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The Odd Couple
A lot or a little?
The parents' guide to what's in this TV show.
What parents need to know
Parents need to know that The Odd Couple is a sitcom about two divorced men who move in together. Jokes are mostly mild but can be off-color, involving bodily functions, bodily fluids, sex, religion, race, marital infidelity, and other sensitive topics. Jokes objectify women, such as a riposte about "a stripper" and a man hoping to have casual sex on a date with an attractive woman. A prissy man is said to "seem incredibly gay." Characters talk about drinking and curse mildly: "What the hell happened in here?" Expect flirting, dating, kissing.
What's the story?
Based on the original play/movie/TV show by Neil Simon, this modern update stars Matthew Perry as lovable schlemiel Oscar Madison and Thomas Lennon (Reno 911!) as the buttoned-down Felix Unger. The pair, friends since college, become unlikely roommates when both of their marriages end at the same time. The timing seems fortuitous, but the two start quickly driving each other crazy, as Felix's uptight tendencies clash with Oscar's louche habits. Lucky for both of them, they have plenty of affection for each other -- and they're going to need it.
Is it any good?
Launching just as CBS's inexplicable monster hit Two and a Half Men winds down, The Odd Couple is clearly being positioned as its successor, with a super similar plot line (odd bedfellows become almost literally bedfellows when they room together) and the same hacky rhythm: One actor says a line, the next says the joke, pause for canned laughter, another joke, pause for canned laughter. Admittedly, some of the jokes are not bad: "I'm not telling you what we're having for dinner, but dirty hands are a fon-don't!" says Felix, played by the always-charming Thomas Lennon. Others are definitely not good: "This town is teeming with women!" says Oscar. A taxi beeps and a female voice advises, "Move it, you jackasses." "Well, maybe not that one," says Oscar. Mug, mug.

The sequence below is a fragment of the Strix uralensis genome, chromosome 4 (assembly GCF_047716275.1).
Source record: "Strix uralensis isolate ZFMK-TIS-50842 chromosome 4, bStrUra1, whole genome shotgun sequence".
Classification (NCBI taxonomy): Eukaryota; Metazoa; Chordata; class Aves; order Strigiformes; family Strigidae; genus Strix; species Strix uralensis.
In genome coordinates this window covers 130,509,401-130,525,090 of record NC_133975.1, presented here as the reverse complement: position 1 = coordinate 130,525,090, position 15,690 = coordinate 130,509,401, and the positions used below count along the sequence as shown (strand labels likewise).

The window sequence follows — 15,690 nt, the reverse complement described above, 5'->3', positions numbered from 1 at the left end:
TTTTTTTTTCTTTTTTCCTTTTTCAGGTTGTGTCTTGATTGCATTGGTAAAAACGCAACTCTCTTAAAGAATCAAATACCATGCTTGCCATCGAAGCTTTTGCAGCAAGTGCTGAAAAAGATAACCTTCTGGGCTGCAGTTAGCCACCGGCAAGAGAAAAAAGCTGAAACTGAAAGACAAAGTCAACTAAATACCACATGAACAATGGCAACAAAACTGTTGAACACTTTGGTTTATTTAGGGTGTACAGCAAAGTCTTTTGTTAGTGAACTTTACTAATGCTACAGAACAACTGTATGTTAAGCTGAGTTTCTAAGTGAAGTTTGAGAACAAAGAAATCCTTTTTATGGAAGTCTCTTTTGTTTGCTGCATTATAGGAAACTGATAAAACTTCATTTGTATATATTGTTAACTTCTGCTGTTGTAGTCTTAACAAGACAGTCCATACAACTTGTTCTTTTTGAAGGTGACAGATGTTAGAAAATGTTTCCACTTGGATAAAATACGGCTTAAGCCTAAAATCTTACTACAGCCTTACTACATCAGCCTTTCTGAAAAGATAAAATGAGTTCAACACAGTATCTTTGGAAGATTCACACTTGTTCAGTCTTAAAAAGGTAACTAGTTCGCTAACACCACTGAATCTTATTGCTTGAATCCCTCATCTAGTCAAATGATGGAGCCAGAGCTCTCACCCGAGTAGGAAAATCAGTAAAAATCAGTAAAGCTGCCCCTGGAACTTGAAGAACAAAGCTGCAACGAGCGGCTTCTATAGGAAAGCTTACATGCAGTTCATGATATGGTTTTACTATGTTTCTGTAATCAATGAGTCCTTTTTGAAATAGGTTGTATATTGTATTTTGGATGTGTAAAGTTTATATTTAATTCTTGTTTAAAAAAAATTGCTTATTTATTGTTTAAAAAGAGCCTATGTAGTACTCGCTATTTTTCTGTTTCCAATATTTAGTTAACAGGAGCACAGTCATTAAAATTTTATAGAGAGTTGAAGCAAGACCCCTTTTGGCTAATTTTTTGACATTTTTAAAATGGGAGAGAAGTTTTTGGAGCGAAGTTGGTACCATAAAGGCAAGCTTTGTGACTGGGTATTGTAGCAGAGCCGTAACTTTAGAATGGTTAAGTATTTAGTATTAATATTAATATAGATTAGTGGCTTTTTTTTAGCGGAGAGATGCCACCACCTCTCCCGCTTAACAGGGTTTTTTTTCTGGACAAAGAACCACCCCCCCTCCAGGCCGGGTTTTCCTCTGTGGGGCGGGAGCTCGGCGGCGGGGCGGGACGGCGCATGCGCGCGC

It feels so dated that you're forced to wonder what on earth Perry was thinking, as there could have been a way to update these beloved characters instead of relying on jokes and situations that would have seemed stale in 1970. Felix will drive Oscar crazy by putting down shelf paper or doing yoga stretches in the living room first thing in the morning. Oscar will retaliate by peeing in the shower. The jokes almost write themselves! And that's not a good thing.
Talk to your kids about ...
Families can talk about the other iterations of Neil Simon's original comedy. Which have you seen? Do you like this take less or more than others? Why?
In the original Odd Couple, Oscar Madison was a newspaper sportswriter. Why is Oscar a radio personality in this version? What has changed about the newspaper business since the 1960s?
Putting very different characters together and playing their differences for laughs is a common comedy gambit. Why? What other shows or movies can you think of that share this setup?
For kids who love buddy comedies
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Common Sense Media's unbiased ratings are created by expert reviewers and aren't influenced by the product's creators or by any of our funders, affiliates, or partners.